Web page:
Friday, June 12, 2009

Too disturbing for words

Why, yes...I DO feel like I'm going to be sick -- how about you?

Sweet little tuxedo Tommy, before he was tortured and killed by some sick freak.

Seriously...a feline serial killer. Yet another good reason for people to keep their cats indoors.

Is there no end to the evil that our species is capable of? And they call the animals "beasts." I don't believe in Hell (at least not in the traditional sense), but if there is one, there's a special corner of it reserved for the twisted individual (at least I hope it's just one person) who's doing this horrible thing.


Thursday, June 11, 2009

Disabled, Not Disposable.

Repeat after me: Special needs pets are disabled, not disposable.

Now, memorize it and repeat as often as necessary to well-meaning friends and family members, neighbors and co-workers, who think you're nuts to spend so much time, money and energy on helping your "almost perfect" pet have a better quality of life.

Lisa Stahr
But don't take it from me: take it from Lisa Stahr, someone who's spent a LOT of time thinking -- and now writing -- about this very issue.

Lisa is the co-founder, owner and operator of Scout's House, a rehab center for animals. No, not THAT kind of rehab, though it is located in Menlo Park, California.

No, Scout's House is a place where disabled pets can go for physical therapy delivered by trained veterinary professionals. It's also a place where these pets can stay while their human parents take some time off for much-needed R&R. (Anyone who cares for a special needs pet knows the value of a real vacation.)

Lisa started Scout's House as a tribute to her own dear dog, who suffered mightily from the lingering effects of puppyhood distemper...that is, until Lisa got hold of her. But I'll let her tell you that story -- she's a more-than-capable writer, given her background in marketing and PR.

All you really need to know is that Scout's House rocks as a great resource for special needs pets and their families, and that if you ever need to find this great place, the link will always be here or in our blogroll.

Wednesday, June 10, 2009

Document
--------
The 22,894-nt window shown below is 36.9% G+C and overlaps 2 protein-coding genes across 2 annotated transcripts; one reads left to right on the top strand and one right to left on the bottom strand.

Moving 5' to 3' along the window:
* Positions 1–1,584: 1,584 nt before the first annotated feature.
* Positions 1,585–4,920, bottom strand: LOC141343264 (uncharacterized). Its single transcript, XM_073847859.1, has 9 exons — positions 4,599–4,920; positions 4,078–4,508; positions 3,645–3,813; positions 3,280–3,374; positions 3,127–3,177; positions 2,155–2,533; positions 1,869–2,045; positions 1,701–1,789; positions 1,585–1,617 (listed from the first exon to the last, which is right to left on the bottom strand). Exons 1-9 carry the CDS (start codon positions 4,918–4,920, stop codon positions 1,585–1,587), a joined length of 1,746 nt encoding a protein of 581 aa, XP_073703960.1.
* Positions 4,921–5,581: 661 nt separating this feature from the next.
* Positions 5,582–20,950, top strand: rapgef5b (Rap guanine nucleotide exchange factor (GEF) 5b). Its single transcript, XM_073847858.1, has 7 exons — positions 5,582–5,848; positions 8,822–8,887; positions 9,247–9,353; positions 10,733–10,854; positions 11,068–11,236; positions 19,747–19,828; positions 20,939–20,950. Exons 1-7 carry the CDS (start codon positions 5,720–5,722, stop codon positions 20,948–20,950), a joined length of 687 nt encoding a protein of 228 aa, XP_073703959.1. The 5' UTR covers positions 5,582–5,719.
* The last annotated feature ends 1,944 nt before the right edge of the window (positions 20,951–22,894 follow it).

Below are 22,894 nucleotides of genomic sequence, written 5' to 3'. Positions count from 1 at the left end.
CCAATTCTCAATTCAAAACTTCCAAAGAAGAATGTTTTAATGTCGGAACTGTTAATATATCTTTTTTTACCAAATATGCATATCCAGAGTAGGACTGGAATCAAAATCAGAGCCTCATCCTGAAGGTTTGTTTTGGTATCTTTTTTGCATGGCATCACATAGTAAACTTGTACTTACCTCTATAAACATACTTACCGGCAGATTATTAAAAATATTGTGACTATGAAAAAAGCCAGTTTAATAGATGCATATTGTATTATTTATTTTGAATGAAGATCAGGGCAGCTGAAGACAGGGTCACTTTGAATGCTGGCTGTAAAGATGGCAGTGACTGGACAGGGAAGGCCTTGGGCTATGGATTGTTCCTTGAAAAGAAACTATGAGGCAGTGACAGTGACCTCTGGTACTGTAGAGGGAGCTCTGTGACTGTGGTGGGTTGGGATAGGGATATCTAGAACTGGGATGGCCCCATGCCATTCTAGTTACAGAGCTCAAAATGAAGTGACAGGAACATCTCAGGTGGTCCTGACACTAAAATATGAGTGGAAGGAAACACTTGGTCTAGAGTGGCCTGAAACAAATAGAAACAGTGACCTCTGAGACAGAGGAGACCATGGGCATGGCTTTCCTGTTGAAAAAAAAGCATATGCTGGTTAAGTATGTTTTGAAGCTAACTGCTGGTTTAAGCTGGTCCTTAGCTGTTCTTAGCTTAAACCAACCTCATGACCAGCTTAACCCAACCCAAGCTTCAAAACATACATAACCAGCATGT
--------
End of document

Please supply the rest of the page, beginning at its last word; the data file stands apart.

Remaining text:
Hey, Folks! Help Dokes!

Hi, everyone. Here's something I never want to report, but I need to: a newly disabled pet.

On Sunday, May 24, the L.A. apartment of Jessica Amen and Kyle Kushner was devastated by an enormous fire that started by accident near their stove. They lost nearly everything they owned and loved, including their wonderful cat, Riggs.

Little burned Dokes lost his house and his best friend.

Their second cat, Dokes, was initially believed to have also perished in the flames, but was found later in the neighborhood. Though they were relieved that their dear Dokes was still alive, Jessica and Kyle realized he had suffered serious burn injuries. A community-based effort is now underway to support his care and rehabilitation.

Please check out his FaceBook page to learn what you can do, and to keep track of his progress. We're pulling for you, little Dokes!

Monday, June 8, 2009

New Book on Communicating With Animals!

My friend and fellow author Dawn Baumann Brunke has just released her newest book, Animal Voices, Animal Guides. I saw it on the show floor at Book Expo America last weekend, and was excited to see she's doing so well.

I've known Dawn since we worked together at NorthWord Press in 1991 (Dawn, could it be almost 20 years now!!!???). There, we collaborated on a series of four coloring books for older children, titled Who Lives Here? Dawn wrote and I illustrated the books, which detail four different natural habitats and the animals who live in them. The concept was a really neat one, and I'm working on reviving the now out-of-print books under our imprint.

Anyway, Dawn's new book is actually a newly revised edition of her earlier work, Awakening to Animal Voices, which was originally marketed to young adults.